At the risk of losing my audience too early, here’s an interactive map of what the 2034sight Plan calls for, and how it looks with some geographic reality. There’s a lot in here and it took me quite awhile to make, so dive in and don’t forget to toggle the layers on and off to see what the full network could look like. You can also click here to pull the map up in a new window. Keep scrolling down for more information about the projects included in the plan, and for some “glossy” line maps.

Phase 0: The S Lines

With a ten-year horizon for a truly transformational plan, we’d have to hit the ground running. The good news is, the first step is already basically done. The 2034sight Plan officially begins by “creating” two “new” Metra lines: the S1 Line and the S2 Line. The S Lines use the Yard Social notation we’ve typically used in past maps, where each line and (general) service pattern is assigned a letter of the alphabet, somewhat in alphabetical order counterclockwise around downtown, with A trains going up to Kenosha and W trains going down to 93rd/South Chicago. The S1 Line would be the new name for the Rock Island’s Suburban (Beverly) Branch between LaSalle Street Station and Blue Island. Metra’s already ahead of the curve here, as the Suburban Branch runs semi-independently from the Rock Island Main Line (with timed transfers) during large portions of the day and on weekends.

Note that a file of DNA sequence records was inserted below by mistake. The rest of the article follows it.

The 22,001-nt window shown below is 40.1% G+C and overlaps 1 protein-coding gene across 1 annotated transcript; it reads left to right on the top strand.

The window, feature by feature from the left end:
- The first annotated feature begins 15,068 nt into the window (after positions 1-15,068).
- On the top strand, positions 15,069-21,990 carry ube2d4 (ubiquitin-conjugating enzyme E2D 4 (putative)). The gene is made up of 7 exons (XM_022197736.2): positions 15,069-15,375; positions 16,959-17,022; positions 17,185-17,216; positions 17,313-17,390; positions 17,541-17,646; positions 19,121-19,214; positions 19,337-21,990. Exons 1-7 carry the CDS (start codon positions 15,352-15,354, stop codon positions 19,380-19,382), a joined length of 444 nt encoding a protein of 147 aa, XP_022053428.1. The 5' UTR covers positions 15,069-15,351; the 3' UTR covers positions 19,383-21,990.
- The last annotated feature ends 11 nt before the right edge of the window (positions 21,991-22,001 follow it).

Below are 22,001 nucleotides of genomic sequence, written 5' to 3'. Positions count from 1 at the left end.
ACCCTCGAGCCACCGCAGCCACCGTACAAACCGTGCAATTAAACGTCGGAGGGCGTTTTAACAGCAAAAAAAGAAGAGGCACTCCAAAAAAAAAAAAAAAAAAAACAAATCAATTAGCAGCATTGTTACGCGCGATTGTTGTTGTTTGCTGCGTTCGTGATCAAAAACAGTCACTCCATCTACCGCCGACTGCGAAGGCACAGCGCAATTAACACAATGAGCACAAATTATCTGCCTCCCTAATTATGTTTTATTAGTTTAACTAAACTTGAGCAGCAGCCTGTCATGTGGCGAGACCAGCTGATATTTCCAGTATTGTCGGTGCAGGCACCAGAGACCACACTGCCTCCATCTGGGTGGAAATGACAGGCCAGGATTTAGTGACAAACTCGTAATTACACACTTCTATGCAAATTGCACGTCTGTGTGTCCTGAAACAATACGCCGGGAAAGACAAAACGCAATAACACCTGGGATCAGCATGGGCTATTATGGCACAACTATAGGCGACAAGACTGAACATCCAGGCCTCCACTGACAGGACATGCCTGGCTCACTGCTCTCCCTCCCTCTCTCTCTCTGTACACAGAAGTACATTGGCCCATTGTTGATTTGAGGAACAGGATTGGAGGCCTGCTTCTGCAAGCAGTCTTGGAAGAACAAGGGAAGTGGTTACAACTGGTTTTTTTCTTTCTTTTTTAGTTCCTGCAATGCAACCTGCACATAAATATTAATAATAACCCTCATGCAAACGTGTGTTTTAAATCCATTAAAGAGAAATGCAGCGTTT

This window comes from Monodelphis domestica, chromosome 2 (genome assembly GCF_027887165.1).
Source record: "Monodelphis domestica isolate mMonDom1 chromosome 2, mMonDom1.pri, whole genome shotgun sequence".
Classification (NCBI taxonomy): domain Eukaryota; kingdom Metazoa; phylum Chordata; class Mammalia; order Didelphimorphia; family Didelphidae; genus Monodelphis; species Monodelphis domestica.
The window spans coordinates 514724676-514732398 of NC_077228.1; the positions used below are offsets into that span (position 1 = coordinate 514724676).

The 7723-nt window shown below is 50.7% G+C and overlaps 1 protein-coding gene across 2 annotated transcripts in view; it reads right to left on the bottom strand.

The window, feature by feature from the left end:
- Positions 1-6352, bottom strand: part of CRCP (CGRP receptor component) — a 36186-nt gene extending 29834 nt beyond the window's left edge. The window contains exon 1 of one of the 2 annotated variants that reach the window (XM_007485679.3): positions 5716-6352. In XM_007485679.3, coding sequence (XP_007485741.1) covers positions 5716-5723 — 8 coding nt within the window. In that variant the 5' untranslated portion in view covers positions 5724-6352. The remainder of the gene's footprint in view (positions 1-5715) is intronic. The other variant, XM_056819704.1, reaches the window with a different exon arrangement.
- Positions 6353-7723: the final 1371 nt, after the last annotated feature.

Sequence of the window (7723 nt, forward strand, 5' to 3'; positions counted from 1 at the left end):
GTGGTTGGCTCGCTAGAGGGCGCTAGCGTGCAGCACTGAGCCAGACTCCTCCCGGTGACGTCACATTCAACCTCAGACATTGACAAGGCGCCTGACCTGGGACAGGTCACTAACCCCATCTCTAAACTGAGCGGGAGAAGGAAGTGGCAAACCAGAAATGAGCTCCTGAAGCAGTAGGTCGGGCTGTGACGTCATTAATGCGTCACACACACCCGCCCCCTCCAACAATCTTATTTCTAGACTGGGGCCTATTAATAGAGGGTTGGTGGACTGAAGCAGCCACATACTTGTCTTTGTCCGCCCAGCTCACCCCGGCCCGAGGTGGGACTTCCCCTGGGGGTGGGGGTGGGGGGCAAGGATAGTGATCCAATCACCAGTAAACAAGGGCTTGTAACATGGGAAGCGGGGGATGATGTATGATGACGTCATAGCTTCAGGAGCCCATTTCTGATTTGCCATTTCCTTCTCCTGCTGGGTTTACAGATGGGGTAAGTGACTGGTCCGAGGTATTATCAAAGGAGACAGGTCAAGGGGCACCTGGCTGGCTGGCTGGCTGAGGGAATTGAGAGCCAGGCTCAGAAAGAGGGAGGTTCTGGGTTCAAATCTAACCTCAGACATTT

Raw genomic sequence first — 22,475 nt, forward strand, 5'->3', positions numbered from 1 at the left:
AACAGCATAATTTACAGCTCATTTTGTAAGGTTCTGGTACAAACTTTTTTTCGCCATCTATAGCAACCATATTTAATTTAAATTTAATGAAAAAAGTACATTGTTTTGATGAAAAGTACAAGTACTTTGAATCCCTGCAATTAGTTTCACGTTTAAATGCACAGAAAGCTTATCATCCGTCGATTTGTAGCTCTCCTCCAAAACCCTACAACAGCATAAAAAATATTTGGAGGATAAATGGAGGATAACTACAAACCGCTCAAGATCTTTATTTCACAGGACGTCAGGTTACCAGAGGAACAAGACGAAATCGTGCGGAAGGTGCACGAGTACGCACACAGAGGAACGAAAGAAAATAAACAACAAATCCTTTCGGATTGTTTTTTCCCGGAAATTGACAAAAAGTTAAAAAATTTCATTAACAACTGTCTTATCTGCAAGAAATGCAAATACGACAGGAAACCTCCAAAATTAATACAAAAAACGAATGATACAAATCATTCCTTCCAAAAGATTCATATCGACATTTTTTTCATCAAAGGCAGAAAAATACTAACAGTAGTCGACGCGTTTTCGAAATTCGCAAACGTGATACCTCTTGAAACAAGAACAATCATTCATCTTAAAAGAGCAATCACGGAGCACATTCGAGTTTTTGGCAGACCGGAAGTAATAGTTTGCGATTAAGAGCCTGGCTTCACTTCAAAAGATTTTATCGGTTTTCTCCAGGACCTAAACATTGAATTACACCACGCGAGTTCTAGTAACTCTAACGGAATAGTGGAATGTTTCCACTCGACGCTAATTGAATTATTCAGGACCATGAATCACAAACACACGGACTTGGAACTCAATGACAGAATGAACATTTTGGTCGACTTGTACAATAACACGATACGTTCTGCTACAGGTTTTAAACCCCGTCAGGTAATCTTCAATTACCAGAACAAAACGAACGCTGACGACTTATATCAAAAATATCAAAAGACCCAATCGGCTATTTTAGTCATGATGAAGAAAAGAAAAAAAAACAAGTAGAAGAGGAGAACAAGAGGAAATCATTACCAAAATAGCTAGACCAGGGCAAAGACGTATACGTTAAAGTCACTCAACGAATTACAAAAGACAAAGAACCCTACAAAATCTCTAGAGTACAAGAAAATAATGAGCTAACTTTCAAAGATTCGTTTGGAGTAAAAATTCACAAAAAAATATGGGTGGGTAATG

What would be a change is the “new” S2 Line: a companion service pattern that would operate local service between Chicago Union Station and O’Hare Transfer via the Milwaukee West and the North Central Service. Right off the bat, this service pattern would immediately improve service to O’Hare and connect large swaths of the Northwest Side underserved by the CTA to two of the region’s largest job centers (the Loop and O’Hare). This new service would allow stations like Mars, Hanson Park, and Grand/Cicero to become full-time stations rather than peak-only flag stops as currently scheduled, providing far enhanced service to majority-minority communities without lengthening travel times for suburban riders (see below). While providing all-day service would require some negotiations with Canadian National, the host railroad of the North Central Service north of B-12 (the junction in Franklin Park where the NCS splits off of the MD-W), the portion south of O’Hare Transfer is multi-tracked and largely parallels a freight yard, making this portion the easiest segment to add additional passenger rail service with minimal impacts to freight operations.